By Laurie Coker
Cliff hangers make viewers come back and monetarily, for filmmakers and networks, they make bank. Splitting a novel adaptation into two different films (like the final Harry Potter) makes sense, because it makes money, but to fans a year gap annoys more than it excites. The latest installment of the Hunger Games Trilogy hits theatres with fanatical buzz and monumental expectations. With director Francis Lawrence behind the camera, we get the visually impressive, mostly exciting continuation of the Katniss saga.
Katniss returns, but other tributes, including Peeta, are not. Districts are forced underground and outside the Capital everything lies in ruin. President Alma Coin (Julianne Moore) and her counsel, Plutarch Heavensbee (the late Phillip Seymour Hoffman) need a hero, a voice for the rebels to stand up against President Snow (Donald Sutherland) and win back their lives.
I had opportunity to speak briefly to Francis Lawrence about Hunger Games: Mocking Jay Part 1, but he wouldn’t tell me much about the next installment, try as I might. Still, I did learn he is just “editing part two now,” and that filming took place mostly in Atlanta. I asked his about the most difficult scene in part one to film and he pointed to the tribute rescue scene because of so many “balls in the air” at once, involving the rescue, Katniss and Snow and a delay tactic with Finnick (Sam Calflin). It’s true to that this scene is one of the most intense aspects in the film. On that note, action In Mockingjay is limited and longer than necessary, superfluous sequences drag on, but even those provide amazing imagery – a foreign world recognized vividly.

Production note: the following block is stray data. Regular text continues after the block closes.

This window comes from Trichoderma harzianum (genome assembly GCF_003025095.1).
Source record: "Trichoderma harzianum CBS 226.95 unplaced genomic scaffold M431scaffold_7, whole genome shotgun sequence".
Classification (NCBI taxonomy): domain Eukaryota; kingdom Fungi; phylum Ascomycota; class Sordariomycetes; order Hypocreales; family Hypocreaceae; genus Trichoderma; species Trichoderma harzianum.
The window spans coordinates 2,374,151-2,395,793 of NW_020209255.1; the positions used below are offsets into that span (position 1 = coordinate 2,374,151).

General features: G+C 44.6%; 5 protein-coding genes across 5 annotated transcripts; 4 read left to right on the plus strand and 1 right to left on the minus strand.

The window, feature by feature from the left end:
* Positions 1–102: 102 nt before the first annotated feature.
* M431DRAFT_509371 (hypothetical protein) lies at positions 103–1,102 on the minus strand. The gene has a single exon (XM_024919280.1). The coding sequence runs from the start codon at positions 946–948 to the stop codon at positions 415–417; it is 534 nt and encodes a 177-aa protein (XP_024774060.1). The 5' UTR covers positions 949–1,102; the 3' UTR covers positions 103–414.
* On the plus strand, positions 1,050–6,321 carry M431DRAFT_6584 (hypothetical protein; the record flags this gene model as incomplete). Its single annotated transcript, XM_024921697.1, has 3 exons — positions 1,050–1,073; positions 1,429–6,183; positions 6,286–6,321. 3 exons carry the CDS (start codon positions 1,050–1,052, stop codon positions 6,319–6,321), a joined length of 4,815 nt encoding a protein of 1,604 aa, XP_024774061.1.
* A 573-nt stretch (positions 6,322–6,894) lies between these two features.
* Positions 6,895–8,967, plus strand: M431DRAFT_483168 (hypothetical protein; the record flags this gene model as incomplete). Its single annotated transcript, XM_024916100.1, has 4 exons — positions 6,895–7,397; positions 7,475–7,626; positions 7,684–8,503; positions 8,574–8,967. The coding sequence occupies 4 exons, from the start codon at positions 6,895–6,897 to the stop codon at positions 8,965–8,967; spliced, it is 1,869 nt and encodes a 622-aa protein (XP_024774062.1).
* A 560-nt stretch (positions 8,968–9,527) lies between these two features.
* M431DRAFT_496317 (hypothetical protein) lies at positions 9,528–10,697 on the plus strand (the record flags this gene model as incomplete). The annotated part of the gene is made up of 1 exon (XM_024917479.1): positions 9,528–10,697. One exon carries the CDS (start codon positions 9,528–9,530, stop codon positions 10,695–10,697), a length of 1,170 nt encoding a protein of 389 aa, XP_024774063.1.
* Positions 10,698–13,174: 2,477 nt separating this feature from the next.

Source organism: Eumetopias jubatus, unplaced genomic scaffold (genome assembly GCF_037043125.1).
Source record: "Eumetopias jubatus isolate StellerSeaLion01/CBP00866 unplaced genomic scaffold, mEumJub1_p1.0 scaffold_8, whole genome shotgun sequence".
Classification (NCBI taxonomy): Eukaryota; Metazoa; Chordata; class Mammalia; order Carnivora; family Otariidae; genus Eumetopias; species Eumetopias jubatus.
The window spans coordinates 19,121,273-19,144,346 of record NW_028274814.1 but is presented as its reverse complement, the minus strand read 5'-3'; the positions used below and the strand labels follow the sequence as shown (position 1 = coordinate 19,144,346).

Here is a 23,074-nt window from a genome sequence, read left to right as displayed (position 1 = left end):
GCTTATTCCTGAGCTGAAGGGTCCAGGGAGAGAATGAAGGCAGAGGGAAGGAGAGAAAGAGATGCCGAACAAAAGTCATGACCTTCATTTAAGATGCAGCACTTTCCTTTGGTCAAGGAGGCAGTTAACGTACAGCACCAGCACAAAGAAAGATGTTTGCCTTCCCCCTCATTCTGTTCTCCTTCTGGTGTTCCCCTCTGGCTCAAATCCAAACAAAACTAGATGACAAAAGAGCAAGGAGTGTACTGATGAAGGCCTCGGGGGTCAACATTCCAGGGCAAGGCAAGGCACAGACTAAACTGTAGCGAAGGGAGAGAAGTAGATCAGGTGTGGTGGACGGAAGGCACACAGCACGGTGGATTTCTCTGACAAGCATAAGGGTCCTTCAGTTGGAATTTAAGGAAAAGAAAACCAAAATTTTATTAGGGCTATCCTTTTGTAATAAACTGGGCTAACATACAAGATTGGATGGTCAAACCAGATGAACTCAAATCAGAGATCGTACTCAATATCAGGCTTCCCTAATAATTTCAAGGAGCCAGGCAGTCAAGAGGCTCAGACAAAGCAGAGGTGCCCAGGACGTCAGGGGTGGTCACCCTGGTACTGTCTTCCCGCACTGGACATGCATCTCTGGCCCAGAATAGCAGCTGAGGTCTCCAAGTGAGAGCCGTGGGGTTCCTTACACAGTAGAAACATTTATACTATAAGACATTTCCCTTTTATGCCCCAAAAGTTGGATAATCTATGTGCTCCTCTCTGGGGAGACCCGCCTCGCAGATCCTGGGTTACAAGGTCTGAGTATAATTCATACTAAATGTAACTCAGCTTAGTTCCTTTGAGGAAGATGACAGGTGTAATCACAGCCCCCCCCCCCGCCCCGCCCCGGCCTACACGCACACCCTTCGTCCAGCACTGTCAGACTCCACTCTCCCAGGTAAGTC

Jennifer Lawrence’s Katniss is the focal point of this film, like the others, but she is different in this one. Katniss seems a little broken, hesitant, but Lawrence does this well too, until her strength and power come through – her love for Peeta drives her. Lawrence looks younger and more vulnerable, but also passionate, beautiful and powerful given the need and scene. Other familiar faces join Lawrence again and it feels a bit like coming home, but with explosions and rubble. Elizabeth Banks is notably droll and even in prison-like gray frocks and head wraps, she brings color and light to every scene she inhabits. Seeing Seymour Hoffman brings a lump to the throat, but it’s good too – to see him so animated. The cast delights on every front.
Lawrence’s imagery exceeded my expectations. Marvels of amazing flying vessels, districts in ruin and underground fortresses bring the famed novels to vivid realism once again and his keen eye for detail demonstrate his passion for the films, as did he in the interview where he agreed that when this all ends, he will miss his Hunger Games family. I think we all will. I am placing a B+ in my grade book. I felt frustrated by unnecessarily long scenes and limited action. I would like to have seen a lengthier more intense final film, than two separated by a year. The final scene does have us teetering on the edge of a cliff overlooking a deep abyss.